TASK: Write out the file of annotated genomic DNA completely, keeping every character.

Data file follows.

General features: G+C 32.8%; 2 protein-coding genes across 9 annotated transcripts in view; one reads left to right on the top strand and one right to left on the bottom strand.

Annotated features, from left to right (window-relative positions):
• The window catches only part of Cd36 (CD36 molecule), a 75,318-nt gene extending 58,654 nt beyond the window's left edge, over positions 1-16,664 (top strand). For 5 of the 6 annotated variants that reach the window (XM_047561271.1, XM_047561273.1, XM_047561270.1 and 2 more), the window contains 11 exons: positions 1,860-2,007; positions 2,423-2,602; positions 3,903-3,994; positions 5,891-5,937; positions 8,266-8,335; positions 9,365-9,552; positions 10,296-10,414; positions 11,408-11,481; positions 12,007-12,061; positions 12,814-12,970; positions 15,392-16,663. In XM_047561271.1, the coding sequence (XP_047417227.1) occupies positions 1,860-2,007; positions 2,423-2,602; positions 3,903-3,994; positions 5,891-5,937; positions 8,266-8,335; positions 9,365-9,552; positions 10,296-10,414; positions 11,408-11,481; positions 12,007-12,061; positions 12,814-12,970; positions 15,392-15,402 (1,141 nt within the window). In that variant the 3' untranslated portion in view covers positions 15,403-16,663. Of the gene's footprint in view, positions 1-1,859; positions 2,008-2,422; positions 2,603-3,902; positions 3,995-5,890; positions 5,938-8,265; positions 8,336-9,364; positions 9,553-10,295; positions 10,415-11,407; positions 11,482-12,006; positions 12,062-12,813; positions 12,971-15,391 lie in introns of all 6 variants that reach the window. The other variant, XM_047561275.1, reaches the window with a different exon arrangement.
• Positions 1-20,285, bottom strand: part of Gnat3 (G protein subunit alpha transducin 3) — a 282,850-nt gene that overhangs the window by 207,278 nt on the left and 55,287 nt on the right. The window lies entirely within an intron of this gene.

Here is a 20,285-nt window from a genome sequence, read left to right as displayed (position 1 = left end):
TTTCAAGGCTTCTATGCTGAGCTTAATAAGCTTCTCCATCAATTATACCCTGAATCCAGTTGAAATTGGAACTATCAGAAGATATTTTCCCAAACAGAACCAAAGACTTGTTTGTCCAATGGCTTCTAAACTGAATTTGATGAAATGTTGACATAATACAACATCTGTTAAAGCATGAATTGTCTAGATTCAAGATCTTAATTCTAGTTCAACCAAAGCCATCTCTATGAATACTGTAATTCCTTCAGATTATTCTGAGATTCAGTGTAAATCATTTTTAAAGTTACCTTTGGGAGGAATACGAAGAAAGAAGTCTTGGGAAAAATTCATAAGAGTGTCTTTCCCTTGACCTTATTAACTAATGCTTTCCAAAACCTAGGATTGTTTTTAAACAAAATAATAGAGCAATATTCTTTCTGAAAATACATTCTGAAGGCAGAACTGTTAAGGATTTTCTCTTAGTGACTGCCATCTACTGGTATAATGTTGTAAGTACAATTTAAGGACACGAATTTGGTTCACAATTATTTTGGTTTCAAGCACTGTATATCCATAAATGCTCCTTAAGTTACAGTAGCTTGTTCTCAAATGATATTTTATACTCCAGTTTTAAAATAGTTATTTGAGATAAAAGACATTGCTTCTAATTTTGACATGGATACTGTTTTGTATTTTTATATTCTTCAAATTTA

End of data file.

General features: G+C 32.8%; 2 protein-coding genes across 9 annotated transcripts in view; one reads left to right on the top strand and one right to left on the bottom strand.

Annotated features, from left to right (window-relative positions):
• The window catches only part of Cd36 (CD36 molecule), a 75,318-nt gene extending 58,654 nt beyond the window's left edge, over positions 1-16,664 (top strand). For 5 of the 6 annotated variants that reach the window (XM_047561271.1, XM_047561273.1, XM_047561270.1 and 2 more), the window contains 11 exons: positions 1,860-2,007; positions 2,423-2,602; positions 3,903-3,994; positions 5,891-5,937; positions 8,266-8,335; positions 9,365-9,552; positions 10,296-10,414; positions 11,408-11,481; positions 12,007-12,061; positions 12,814-12,970; positions 15,392-16,663. In XM_047561271.1, the coding sequence (XP_047417227.1) occupies positions 1,860-2,007; positions 2,423-2,602; positions 3,903-3,994; positions 5,891-5,937; positions 8,266-8,335; positions 9,365-9,552; positions 10,296-10,414; positions 11,408-11,481; positions 12,007-12,061; positions 12,814-12,970; positions 15,392-15,402 (1,141 nt within the window). In that variant the 3' untranslated portion in view covers positions 15,403-16,663. Of the gene's footprint in view, positions 1-1,859; positions 2,008-2,422; positions 2,603-3,902; positions 3,995-5,890; positions 5,938-8,265; positions 8,336-9,364; positions 9,553-10,295; positions 10,415-11,407; positions 11,482-12,006; positions 12,062-12,813; positions 12,971-15,391 lie in introns of all 6 variants that reach the window. The other variant, XM_047561275.1, reaches the window with a different exon arrangement.
• Positions 1-20,285, bottom strand: part of Gnat3 (G protein subunit alpha transducin 3) — a 282,850-nt gene that overhangs the window by 207,278 nt on the left and 55,287 nt on the right. The window lies entirely within an intron of this gene.

Here is a 20,285-nt window from a genome sequence, read left to right as displayed (position 1 = left end):
TTTCAAGGCTTCTATGCTGAGCTTAATAAGCTTCTCCATCAATTATACCCTGAATCCAGTTGAAATTGGAACTATCAGAAGATATTTTCCCAAACAGAACCAAAGACTTGTTTGTCCAATGGCTTCTAAACTGAATTTGATGAAATGTTGACATAATACAACATCTGTTAAAGCATGAATTGTCTAGATTCAAGATCTTAATTCTAGTTCAACCAAAGCCATCTCTATGAATACTGTAATTCCTTCAGATTATTCTGAGATTCAGTGTAAATCATTTTTAAAGTTACCTTTGGGAGGAATACGAAGAAAGAAGTCTTGGGAAAAATTCATAAGAGTGTCTTTCCCTTGACCTTATTAACTAATGCTTTCCAAAACCTAGGATTGTTTTTAAACAAAATAATAGAGCAATATTCTTTCTGAAAATACATTCTGAAGGCAGAACTGTTAAGGATTTTCTCTTAGTGACTGCCATCTACTGGTATAATGTTGTAAGTACAATTTAAGGACACGAATTTGGTTCACAATTATTTTGGTTTCAAGCACTGTATATCCATAAATGCTCCTTAAGTTACAGTAGCTTGTTCTCAAATGATATTTTATACTCCAGTTTTAAAATAGTTATTTGAGATAAAAGACATTGCTTCTAATTTTGACATGGATACTGTTTTGTATTTTTATATTCTTCAAATTTA